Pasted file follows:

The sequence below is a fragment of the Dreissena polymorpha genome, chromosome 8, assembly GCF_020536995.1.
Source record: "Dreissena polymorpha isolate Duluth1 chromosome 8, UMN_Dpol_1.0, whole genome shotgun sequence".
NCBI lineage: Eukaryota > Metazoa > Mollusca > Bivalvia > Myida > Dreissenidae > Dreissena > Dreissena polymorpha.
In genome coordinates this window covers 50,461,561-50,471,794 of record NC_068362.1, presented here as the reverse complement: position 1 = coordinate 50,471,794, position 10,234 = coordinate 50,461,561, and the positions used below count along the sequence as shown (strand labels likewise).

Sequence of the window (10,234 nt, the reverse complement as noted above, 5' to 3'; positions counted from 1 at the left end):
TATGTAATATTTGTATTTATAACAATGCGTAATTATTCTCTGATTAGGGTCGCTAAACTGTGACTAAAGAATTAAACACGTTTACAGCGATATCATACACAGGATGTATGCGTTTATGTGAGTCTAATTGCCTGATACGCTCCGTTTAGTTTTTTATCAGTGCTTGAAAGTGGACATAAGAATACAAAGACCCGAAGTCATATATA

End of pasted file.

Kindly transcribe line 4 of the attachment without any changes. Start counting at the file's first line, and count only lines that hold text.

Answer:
In genome coordinates this window covers 50,461,561-50,471,794 of record NC_068362.1, presented here as the reverse complement: position 1 = coordinate 50,471,794, position 10,234 = coordinate 50,461,561, and the positions used below count along the sequence as shown (strand labels likewise).